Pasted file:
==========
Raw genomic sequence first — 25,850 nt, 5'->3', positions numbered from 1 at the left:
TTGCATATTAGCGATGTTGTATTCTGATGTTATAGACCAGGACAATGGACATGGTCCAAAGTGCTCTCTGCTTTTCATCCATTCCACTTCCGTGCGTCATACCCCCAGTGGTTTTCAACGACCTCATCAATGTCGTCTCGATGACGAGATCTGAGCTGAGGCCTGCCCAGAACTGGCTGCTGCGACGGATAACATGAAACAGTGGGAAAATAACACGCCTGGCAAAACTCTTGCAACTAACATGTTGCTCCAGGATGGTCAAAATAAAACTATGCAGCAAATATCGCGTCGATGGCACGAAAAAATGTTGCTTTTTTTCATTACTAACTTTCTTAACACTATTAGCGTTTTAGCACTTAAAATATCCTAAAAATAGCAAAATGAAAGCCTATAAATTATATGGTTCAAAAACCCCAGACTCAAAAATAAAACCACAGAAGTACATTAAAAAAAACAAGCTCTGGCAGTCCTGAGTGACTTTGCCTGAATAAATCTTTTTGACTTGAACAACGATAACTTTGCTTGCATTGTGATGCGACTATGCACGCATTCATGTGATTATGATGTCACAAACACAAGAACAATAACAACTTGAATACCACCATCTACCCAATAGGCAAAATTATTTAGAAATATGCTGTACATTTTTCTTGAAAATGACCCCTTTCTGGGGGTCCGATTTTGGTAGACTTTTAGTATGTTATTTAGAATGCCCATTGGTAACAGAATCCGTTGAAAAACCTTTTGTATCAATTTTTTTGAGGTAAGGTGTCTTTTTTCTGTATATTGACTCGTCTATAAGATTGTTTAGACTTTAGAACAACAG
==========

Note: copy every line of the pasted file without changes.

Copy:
Raw genomic sequence first — 25,850 nt, 5'->3', positions numbered from 1 at the left:
TTGCATATTAGCGATGTTGTATTCTGATGTTATAGACCAGGACAATGGACATGGTCCAAAGTGCTCTCTGCTTTTCATCCATTCCACTTCCGTGCGTCATACCCCCAGTGGTTTTCAACGACCTCATCAATGTCGTCTCGATGACGAGATCTGAGCTGAGGCCTGCCCAGAACTGGCTGCTGCGACGGATAACATGAAACAGTGGGAAAATAACACGCCTGGCAAAACTCTTGCAACTAACATGTTGCTCCAGGATGGTCAAAATAAAACTATGCAGCAAATATCGCGTCGATGGCACGAAAAAATGTTGCTTTTTTTCATTACTAACTTTCTTAACACTATTAGCGTTTTAGCACTTAAAATATCCTAAAAATAGCAAAATGAAAGCCTATAAATTATATGGTTCAAAAACCCCAGACTCAAAAATAAAACCACAGAAGTACATTAAAAAAAACAAGCTCTGGCAGTCCTGAGTGACTTTGCCTGAATAAATCTTTTTGACTTGAACAACGATAACTTTGCTTGCATTGTGATGCGACTATGCACGCATTCATGTGATTATGATGTCACAAACACAAGAACAATAACAACTTGAATACCACCATCTACCCAATAGGCAAAATTATTTAGAAATATGCTGTACATTTTTCTTGAAAATGACCCCTTTCTGGGGGTCCGATTTTGGTAGACTTTTAGTATGTTATTTAGAATGCCCATTGGTAACAGAATCCGTTGAAAAACCTTTTGTATCAATTTTTTTGAGGTAAGGTGTCTTTTTTCTGTATATTGACTCGTCTATAAGATTGTTTAGACTTTAGAACAACAG